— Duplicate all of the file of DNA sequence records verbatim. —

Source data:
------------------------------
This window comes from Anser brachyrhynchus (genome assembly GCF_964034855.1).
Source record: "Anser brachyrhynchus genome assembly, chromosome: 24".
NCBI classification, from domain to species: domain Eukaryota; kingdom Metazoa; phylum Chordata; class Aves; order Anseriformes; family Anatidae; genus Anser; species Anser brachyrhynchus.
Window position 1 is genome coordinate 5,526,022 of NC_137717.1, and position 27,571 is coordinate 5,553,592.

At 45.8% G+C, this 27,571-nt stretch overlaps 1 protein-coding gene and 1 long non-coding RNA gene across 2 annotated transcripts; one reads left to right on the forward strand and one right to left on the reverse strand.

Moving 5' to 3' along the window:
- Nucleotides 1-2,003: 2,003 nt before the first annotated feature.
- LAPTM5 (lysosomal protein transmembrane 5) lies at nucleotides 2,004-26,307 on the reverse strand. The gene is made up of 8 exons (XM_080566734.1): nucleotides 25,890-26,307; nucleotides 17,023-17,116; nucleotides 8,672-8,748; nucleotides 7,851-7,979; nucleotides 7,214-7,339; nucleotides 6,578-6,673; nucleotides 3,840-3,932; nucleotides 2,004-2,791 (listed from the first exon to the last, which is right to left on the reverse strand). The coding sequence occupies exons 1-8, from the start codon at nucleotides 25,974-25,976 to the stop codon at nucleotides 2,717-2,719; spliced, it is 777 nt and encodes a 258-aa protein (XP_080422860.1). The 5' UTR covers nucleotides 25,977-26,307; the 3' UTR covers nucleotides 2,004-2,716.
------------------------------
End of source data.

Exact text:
This window comes from Anser brachyrhynchus (genome assembly GCF_964034855.1).
Source record: "Anser brachyrhynchus genome assembly, chromosome: 24".
NCBI classification, from domain to species: domain Eukaryota; kingdom Metazoa; phylum Chordata; class Aves; order Anseriformes; family Anatidae; genus Anser; species Anser brachyrhynchus.
Window position 1 is genome coordinate 5,526,022 of NC_137717.1, and position 27,571 is coordinate 5,553,592.

At 45.8% G+C, this 27,571-nt stretch overlaps 1 protein-coding gene and 1 long non-coding RNA gene across 2 annotated transcripts; one reads left to right on the forward strand and one right to left on the reverse strand.

Moving 5' to 3' along the window:
- Nucleotides 1-2,003: 2,003 nt before the first annotated feature.
- LAPTM5 (lysosomal protein transmembrane 5) lies at nucleotides 2,004-26,307 on the reverse strand. The gene is made up of 8 exons (XM_080566734.1): nucleotides 25,890-26,307; nucleotides 17,023-17,116; nucleotides 8,672-8,748; nucleotides 7,851-7,979; nucleotides 7,214-7,339; nucleotides 6,578-6,673; nucleotides 3,840-3,932; nucleotides 2,004-2,791 (listed from the first exon to the last, which is right to left on the reverse strand). The coding sequence occupies exons 1-8, from the start codon at nucleotides 25,974-25,976 to the stop codon at nucleotides 2,717-2,719; spliced, it is 777 nt and encodes a 258-aa protein (XP_080422860.1). The 5' UTR covers nucleotides 25,977-26,307; the 3' UTR covers nucleotides 2,004-2,716.